For two years Ross prowled the city looking for someone to finance the venture. Over lunch at the Algonquin Hotel with a circle of literary friends that included Stars and Stripes alumnus Alexander Woollcott, he finally found a backer in Raoul Fleischmann, whose family fortune included a bakery chain and a yeast company. Together they formed F-R (for Fleischmann-Ross) Publishing Corp., with $25,000 from F and $20,000 from R.

The talent Ross surrounded himself with and bullied into shape was stellar. His first art director was the popular illustrator Rea Irvin, who created The New Yorker’s look, laid out its format, designed its headline typeface and drew the legendary first cover, showing a bored 19th-century dandy examining a butterfly through a monocle. Although the symbolism was a little obscure for a magazine seeking to project an image of vigor and currency, the dandy became a trademark of the journal, if not for the city. Later in the year, humorist Corey Ford wrote a series of advertisements describing an imaginary magazine publisher Ford called Eustace Tilley, and the name became inseparably attached to Irvin’s fop. In time, Ross had his private office telephone listed under Tilley’s name.

Under Irvin’s direction, The New Yorker was to revolutionize the visual humor of the era, refining the crude illustrated jokes of Judge, Puck and London’s Punch into pointed one-line gag cartoons. The graphic wit of such cartoonists as Gluyas Williams, Peter Arno, George Price, Saul Steinberg, Helen Hokinson and Charles Addams set a standard unmatched elsewhere. The fiction and criticism in the new magazine were no less influential: Woollcott, George S. Kaufman, Robert Benchley, Ogden Nash and Dorothy Parker contributed regularly to the first issues, and shortly Thurber and E.B. White joined the staff to crystallize the breezy, literate editorial style that became the magazine’s personal voice.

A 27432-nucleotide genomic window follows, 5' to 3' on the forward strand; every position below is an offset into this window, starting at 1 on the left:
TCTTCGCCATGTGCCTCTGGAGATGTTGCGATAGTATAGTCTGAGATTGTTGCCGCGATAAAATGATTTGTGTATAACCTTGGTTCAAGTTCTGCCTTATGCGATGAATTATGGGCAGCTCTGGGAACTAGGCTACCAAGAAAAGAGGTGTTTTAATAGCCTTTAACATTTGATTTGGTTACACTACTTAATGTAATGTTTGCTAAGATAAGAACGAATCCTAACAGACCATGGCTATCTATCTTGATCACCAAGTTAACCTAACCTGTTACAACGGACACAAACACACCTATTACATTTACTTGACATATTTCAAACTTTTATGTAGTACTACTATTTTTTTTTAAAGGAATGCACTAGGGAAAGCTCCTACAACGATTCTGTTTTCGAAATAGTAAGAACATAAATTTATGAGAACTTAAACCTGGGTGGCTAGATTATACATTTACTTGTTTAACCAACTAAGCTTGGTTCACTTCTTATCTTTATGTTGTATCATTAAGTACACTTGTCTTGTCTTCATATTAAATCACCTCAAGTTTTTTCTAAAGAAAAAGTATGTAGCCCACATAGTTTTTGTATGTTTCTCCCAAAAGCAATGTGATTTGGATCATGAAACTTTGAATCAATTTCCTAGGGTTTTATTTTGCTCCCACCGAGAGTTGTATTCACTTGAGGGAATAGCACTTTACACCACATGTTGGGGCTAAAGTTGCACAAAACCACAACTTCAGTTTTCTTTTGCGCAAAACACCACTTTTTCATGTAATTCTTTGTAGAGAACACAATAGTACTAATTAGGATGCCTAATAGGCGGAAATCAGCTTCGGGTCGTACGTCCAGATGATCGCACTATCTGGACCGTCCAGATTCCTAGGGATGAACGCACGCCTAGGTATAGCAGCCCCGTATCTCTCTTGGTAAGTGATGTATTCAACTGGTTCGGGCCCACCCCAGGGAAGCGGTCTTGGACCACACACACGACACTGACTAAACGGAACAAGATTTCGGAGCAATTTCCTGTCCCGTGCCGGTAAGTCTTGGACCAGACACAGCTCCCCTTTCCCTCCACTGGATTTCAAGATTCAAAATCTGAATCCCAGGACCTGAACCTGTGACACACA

Stylish as that voice ultimately became, though, it took a little while for Ross to determine what he wanted his magazine to be. Two months after it launched, it was losing $8,000 every week, and Ross and his little band seriously considered giving it up. They cut the budget drastically; in September, Fleischmann hesitantly decided to pump more money into an advertising campaign in the city papers. Then Ross published an article that provided the first glimmer of hope for The New Yorker’s survival.